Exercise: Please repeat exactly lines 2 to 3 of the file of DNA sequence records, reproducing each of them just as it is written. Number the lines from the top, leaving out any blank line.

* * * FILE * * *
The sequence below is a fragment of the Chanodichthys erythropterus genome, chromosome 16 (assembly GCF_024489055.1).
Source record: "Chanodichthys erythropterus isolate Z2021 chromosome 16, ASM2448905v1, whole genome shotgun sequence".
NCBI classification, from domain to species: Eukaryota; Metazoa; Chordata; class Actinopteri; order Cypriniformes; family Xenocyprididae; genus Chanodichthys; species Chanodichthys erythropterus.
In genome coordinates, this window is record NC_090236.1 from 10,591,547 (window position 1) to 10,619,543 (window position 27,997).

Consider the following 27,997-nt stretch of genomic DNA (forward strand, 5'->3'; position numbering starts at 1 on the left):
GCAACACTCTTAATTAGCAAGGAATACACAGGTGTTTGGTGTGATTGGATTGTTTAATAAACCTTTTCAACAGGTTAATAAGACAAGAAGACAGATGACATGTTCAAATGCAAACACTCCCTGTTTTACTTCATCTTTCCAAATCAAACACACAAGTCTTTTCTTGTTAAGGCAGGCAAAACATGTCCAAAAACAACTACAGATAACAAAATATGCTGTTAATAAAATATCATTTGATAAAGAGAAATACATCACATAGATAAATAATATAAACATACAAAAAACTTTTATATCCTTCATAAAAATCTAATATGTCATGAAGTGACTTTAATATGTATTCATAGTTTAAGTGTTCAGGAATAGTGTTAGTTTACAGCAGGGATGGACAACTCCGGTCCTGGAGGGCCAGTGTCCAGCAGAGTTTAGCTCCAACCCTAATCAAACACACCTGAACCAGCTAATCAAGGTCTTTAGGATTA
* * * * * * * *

Source record: "Chanodichthys erythropterus isolate Z2021 chromosome 16, ASM2448905v1, whole genome shotgun sequence".
NCBI classification, from domain to species: Eukaryota; Metazoa; Chordata; class Actinopteri; order Cypriniformes; family Xenocyprididae; genus Chanodichthys; species Chanodichthys erythropterus.